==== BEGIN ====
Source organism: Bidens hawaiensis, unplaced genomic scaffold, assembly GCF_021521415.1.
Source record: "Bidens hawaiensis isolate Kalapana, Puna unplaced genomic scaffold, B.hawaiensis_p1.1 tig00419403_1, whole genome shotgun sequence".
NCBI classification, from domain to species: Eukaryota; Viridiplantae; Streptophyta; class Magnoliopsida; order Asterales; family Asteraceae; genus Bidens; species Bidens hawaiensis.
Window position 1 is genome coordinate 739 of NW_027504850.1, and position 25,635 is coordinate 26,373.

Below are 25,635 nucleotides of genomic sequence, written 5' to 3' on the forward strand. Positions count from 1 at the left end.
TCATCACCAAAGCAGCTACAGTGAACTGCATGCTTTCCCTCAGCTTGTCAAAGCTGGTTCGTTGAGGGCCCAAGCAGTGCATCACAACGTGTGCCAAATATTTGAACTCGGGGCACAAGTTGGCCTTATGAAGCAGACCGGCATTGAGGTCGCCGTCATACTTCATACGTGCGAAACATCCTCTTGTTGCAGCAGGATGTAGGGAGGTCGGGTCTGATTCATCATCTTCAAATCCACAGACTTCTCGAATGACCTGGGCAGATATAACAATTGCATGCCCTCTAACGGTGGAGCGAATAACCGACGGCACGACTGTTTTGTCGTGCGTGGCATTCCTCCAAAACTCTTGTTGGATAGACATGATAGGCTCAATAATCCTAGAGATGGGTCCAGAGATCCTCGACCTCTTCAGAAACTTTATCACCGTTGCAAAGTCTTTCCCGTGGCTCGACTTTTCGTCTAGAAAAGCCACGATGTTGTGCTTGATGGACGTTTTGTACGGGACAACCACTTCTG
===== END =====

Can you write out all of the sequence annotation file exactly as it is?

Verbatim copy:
Source organism: Bidens hawaiensis, unplaced genomic scaffold, assembly GCF_021521415.1.
Source record: "Bidens hawaiensis isolate Kalapana, Puna unplaced genomic scaffold, B.hawaiensis_p1.1 tig00419403_1, whole genome shotgun sequence".
NCBI classification, from domain to species: Eukaryota; Viridiplantae; Streptophyta; class Magnoliopsida; order Asterales; family Asteraceae; genus Bidens; species Bidens hawaiensis.
Window position 1 is genome coordinate 739 of NW_027504850.1, and position 25,635 is coordinate 26,373.

Below are 25,635 nucleotides of genomic sequence, written 5' to 3' on the forward strand. Positions count from 1 at the left end.
TCATCACCAAAGCAGCTACAGTGAACTGCATGCTTTCCCTCAGCTTGTCAAAGCTGGTTCGTTGAGGGCCCAAGCAGTGCATCACAACGTGTGCCAAATATTTGAACTCGGGGCACAAGTTGGCCTTATGAAGCAGACCGGCATTGAGGTCGCCGTCATACTTCATACGTGCGAAACATCCTCTTGTTGCAGCAGGATGTAGGGAGGTCGGGTCTGATTCATCATCTTCAAATCCACAGACTTCTCGAATGACCTGGGCAGATATAACAATTGCATGCCCTCTAACGGTGGAGCGAATAACCGACGGCACGACTGTTTTGTCGTGCGTGGCATTCCTCCAAAACTCTTGTTGGATAGACATGATAGGCTCAATAATCCTAGAGATGGGTCCAGAGATCCTCGACCTCTTCAGAAACTTTATCACCGTTGCAAAGTCTTTCCCGTGGCTCGACTTTTCGTCTAGAAAAGCCACGATGTTGTGCTTGATGGACGTTTTGTACGGGACAACCACTTCTG